Salmon producer Scottish Sea Farms has been recognised with an award for its achievements in sustainable energy.

The Association for Renewable Energy & Clean Technology (REA) named Scottish Sea Farms (SSF) the winner of its Sustainability Award at its annual event, held last night at Birmingham’s Botanical Gardens.

In a category that included heavyweights BrewDog and Veolia, amongst others, SSF was presented with the Sustainability Award for a range of initiatives that aim to reduce the company’s carbon footprint, from increasing uptake of renewable energies through to rethinking waste to create “circular economy” products.

SSF Head of Sustainability & Development Anne Anderson who said: “It helps that salmon farming has one of the lowest carbon footprints of all the livestock farming sectors, which is a great starting point.

“At company level, we’re taking these strong credentials even further, working in collaboration with like-minded supply partners and customers to set a new bar for sustainability within the sector.”

SSF’s initiatives so far include:

  • reducing single-use plastics by introducing returnable bulk bins, saving more than two million plastic boxes since 2017;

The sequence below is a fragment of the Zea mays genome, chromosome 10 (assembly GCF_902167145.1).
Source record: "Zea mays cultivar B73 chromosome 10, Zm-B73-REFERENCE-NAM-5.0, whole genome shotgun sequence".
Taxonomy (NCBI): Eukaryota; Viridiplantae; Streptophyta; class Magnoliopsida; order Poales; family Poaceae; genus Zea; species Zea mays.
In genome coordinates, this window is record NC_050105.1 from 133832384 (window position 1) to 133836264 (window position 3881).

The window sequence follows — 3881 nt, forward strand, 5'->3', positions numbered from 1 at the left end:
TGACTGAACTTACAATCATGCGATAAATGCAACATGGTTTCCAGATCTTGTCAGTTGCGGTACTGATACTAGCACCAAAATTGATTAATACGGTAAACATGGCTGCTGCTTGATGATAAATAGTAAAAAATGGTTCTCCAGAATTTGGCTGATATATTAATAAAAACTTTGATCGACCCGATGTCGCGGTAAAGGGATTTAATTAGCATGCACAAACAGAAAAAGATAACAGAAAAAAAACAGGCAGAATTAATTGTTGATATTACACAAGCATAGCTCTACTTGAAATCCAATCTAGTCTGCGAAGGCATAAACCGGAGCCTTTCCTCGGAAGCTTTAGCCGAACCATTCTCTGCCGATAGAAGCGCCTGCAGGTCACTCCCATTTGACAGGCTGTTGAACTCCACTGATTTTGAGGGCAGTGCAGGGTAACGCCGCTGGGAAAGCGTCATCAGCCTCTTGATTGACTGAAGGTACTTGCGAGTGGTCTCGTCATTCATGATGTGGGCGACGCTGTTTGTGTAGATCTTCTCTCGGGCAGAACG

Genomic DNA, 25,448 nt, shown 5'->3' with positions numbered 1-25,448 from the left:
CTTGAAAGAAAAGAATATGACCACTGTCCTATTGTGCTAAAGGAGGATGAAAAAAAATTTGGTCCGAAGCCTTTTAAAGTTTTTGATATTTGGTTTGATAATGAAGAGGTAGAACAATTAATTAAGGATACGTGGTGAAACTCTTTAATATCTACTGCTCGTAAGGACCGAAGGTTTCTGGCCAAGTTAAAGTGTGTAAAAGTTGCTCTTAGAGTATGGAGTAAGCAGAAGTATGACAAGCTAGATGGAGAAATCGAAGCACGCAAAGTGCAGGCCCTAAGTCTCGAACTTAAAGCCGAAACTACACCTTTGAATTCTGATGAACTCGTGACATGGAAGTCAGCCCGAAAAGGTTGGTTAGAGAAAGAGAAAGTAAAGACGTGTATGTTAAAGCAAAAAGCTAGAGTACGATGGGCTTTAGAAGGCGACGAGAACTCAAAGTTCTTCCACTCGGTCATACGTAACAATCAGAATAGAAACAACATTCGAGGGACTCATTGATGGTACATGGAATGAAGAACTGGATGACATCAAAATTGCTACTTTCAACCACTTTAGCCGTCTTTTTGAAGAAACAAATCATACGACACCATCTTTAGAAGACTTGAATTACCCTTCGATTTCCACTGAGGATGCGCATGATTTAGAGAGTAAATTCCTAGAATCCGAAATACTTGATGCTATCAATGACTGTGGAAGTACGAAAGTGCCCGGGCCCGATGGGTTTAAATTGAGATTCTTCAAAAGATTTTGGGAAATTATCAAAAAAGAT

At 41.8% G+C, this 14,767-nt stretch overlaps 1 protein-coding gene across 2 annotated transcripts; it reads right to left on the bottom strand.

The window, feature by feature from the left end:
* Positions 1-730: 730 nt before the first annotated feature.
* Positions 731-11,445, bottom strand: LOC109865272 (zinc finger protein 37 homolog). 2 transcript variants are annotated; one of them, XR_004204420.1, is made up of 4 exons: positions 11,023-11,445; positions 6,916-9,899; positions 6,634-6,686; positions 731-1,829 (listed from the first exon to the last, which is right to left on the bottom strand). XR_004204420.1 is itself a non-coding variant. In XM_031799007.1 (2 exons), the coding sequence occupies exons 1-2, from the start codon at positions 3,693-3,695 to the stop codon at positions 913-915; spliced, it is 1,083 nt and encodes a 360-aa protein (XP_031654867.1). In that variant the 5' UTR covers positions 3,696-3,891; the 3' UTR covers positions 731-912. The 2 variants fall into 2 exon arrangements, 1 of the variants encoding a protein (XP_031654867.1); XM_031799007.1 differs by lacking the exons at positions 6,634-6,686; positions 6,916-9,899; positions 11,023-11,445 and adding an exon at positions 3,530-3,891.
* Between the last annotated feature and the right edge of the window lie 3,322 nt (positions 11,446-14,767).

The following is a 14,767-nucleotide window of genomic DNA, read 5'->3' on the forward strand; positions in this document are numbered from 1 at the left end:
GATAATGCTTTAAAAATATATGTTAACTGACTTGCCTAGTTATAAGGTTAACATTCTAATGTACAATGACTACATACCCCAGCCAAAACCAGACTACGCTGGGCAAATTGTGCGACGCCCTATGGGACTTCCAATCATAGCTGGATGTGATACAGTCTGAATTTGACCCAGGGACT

• making the most efficient use of road miles by using return journeys to transport fish feed and other goods, and transporting salmon to export markets via the hold of passenger flights as opposed to freight-only planes;
  • repurposing fish waste into valuable by-products including pet food and fertiliser;
  • adopting greener energies including wind, solar, wave and hybrid across farms and facilities to reduce reliance on fossil fuels and lower CO2 emissions; and
  • developing a greenhouse gas app to monitor energy consumption and identify other opportunities for efficiencies.

Amongst the many partners working with SSF to help bring about these advances is AMP Clean Energy who designed, installed and maintain the biomass energy system that helps heat the company’s flagship Barcaldine Hatchery.

Bruno Berardelli, Head of Asset Services at AMP Clean Energy, said: “By using locally sourced wood chip to provide much of the facility’s heat and hot water, the 600kw system saves 683 tonnes of carbon annually compared with oil, proving that biomass energy has a key role to play in net zero food production.

“To see that key role recognised as part of such a coveted award can only be beneficial in terms of helping raise awareness of what’s already available – and what more might be achieved through further collaboration.”

Awards judges were equally impressed with the salmon producer’s future sustainability plans, with several new greener technologies and sustainable practices in the pipeline.

Anne Anderson

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